Focus, Government, and Health Care

Kent County finally will start work on Kentwood clinic

Transforming the former library into a health and dental center should take about nine months.

October 4, 2013
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Kent County Kentwood Clinic
The new South Kent Health and Dental Clinic will be housed in the former Kentwood Public Library building. Much of the project's $2.16 million cost will be spent on converting the space's interior. Courtesy Kent County

Work on the new South Kent Health and Dental Clinic will get underway soon, and its beginning will mark the end of a lengthy effort to consolidate two south-side Health Department clinics.

“It was a long road, but we got it done. It’s going to be a really good thing,” said Commissioner Dick Vander Molen.

The county will spend up to $2.16 million to convert the former Kentwood Library at 4700 Kalamazoo Ave. SE into the newest clinic in the Health Department’s system. The building offers 16,000 square feet of space and sits on 6.5 acres of land, which provides plenty of room for potential expansion in the future.

County Facilities Director Al Jano estimated the conversion will take about nine months to complete, and almost all of the work involves adapting the interior for its new intended use.

County Assistant Administrator Wayman Britt, who led the consolidation effort, said the county has taken possession of the building, so the renovation can begin. The county bought the vacant structure from the city of Kentwood for $300,000. The city initially listed the building for $900,000.

“They’ve been very supportive of this in our process,” said Commissioner Harold Mast regarding the Kentwood City Commission.

The consolidation plan involves merging the Kentwood Clinic at 1620 44th St. SE and the Wyoming Clinic at 852 47th St. SW into the recently acquired building. The county has been leasing both of those clinic sites, and consolidating the two under a single roof is expected to save the county an estimated $131,700 a year. The savings will come from not having lease payments and from a salary reduction, as fewer employees will be needed at the single location.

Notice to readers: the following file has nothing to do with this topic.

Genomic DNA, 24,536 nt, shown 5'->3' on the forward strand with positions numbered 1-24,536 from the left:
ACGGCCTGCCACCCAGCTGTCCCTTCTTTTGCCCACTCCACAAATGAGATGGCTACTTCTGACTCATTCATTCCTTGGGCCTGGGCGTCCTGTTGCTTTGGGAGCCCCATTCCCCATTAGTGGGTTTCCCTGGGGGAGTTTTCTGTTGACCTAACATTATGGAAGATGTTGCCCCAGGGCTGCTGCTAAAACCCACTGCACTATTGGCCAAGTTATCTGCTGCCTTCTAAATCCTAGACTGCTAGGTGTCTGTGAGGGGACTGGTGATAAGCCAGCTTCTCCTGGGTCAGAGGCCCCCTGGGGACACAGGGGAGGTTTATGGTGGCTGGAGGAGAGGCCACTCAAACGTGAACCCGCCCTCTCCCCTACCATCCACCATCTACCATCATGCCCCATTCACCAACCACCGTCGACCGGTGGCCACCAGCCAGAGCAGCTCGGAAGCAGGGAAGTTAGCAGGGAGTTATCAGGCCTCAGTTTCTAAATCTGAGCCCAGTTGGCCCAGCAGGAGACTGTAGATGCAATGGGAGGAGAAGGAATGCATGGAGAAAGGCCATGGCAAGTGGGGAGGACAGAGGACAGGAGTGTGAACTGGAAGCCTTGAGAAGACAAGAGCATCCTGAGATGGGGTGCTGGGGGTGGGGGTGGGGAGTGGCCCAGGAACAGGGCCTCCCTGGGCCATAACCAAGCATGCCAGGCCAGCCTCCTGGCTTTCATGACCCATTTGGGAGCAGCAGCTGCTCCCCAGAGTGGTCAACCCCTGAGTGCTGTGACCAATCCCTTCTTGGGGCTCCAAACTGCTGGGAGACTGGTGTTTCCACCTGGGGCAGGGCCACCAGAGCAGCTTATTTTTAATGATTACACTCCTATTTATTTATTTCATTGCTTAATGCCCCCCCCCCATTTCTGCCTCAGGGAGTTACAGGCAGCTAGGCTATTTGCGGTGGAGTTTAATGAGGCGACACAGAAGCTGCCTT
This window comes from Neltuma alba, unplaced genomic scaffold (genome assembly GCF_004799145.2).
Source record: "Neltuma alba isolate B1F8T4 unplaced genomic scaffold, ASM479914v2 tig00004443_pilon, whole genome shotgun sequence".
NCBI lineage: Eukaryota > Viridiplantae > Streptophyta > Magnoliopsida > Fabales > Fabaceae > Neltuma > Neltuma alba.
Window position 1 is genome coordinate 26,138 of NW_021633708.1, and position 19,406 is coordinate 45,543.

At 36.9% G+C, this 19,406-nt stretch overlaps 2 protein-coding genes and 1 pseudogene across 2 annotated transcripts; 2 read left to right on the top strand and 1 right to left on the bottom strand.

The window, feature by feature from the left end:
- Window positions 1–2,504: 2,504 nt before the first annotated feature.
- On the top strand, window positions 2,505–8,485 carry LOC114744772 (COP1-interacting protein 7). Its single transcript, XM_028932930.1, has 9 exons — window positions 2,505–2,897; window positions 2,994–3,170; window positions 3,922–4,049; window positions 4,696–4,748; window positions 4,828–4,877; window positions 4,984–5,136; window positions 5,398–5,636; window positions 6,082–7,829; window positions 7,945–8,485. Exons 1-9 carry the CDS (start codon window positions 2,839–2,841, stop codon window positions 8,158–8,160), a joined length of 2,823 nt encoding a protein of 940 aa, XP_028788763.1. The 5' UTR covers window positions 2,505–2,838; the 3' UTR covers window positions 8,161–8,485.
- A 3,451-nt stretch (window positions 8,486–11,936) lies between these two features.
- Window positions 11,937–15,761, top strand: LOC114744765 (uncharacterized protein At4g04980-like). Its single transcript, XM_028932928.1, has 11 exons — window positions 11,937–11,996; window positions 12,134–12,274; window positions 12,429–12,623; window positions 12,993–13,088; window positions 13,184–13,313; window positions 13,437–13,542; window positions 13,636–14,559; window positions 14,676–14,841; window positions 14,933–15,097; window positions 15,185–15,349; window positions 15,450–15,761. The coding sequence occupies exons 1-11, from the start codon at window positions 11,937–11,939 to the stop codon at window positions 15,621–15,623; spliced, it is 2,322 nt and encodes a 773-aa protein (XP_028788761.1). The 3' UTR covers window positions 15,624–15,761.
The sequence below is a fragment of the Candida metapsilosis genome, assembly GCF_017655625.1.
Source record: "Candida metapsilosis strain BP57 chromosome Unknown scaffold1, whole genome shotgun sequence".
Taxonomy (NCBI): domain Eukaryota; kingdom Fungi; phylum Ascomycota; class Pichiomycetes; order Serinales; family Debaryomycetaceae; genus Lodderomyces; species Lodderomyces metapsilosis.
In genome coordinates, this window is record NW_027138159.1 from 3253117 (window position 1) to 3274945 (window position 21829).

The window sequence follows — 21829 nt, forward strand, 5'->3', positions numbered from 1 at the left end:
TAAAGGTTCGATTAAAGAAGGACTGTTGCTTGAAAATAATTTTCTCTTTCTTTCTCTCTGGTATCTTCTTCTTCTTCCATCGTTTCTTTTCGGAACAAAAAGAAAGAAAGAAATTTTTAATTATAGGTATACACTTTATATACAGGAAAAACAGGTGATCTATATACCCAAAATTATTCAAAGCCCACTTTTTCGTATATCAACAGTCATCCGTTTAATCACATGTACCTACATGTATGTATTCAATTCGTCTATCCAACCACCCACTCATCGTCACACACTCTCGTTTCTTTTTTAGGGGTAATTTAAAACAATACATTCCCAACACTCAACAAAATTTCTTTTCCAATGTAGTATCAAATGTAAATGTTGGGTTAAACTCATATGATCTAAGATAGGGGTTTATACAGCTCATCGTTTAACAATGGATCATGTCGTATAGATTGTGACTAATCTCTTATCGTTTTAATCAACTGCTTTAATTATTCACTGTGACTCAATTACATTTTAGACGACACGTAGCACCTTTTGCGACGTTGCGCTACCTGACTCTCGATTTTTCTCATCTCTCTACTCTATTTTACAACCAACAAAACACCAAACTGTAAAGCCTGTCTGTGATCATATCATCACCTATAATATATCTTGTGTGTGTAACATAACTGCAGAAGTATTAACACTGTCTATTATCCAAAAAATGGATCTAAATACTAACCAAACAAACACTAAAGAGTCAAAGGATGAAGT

But the real key behind the consolidation is the new South Kent Clinic will offer dental services, a first for the county’s system. Michigan Community Dental Clinics, a nonprofit provider, has agreed to a 20-year lease for 5,000 square feet of space in the building and will begin operations with three dental chairs.

“This fills a need that is critical to our community. I’m pleased that we were able to get it to this point,” said Vander Molen.

MCDC has 22 locations across Michigan with the nearest being in Big Rapids and Mt. Pleasant. The firm’s CEO, Tom Veryser, said there are 58 dentists on staff. MCDC offers its patients full dental services including orthodontics.

Veryser earlier told commissioners that he will easily be able to staff the county’s newest clinic.

“Our model encourages dentists to seek a public-health career. This should be an easy one to staff. I don’t see a problem,” he said.

The county has used multiple revenue sources to buy and renovate the building in order to reach the total that was needed. It will withdraw $431,250 from its capital improvement fund and up to another $395,500 from the fund’s reserve account.

The county will also pull $1.2 million of general operating monies that was transferred into the Lodging Excise Tax account from that fund for the project.

“For one year, we can probably get by without that,” said Daryl Delabbio, county administrator and controller.

Private donations to the project came to $567,500.

The consolidation will leave the Health Department with four clinics to operate. Two are in Grand Rapids at 700 Fuller Ave. NE and 121 Franklin St. SW. A third is in Rockford at 4388 14 Mile Road. NE, and the fourth will be at the Kentwood location.

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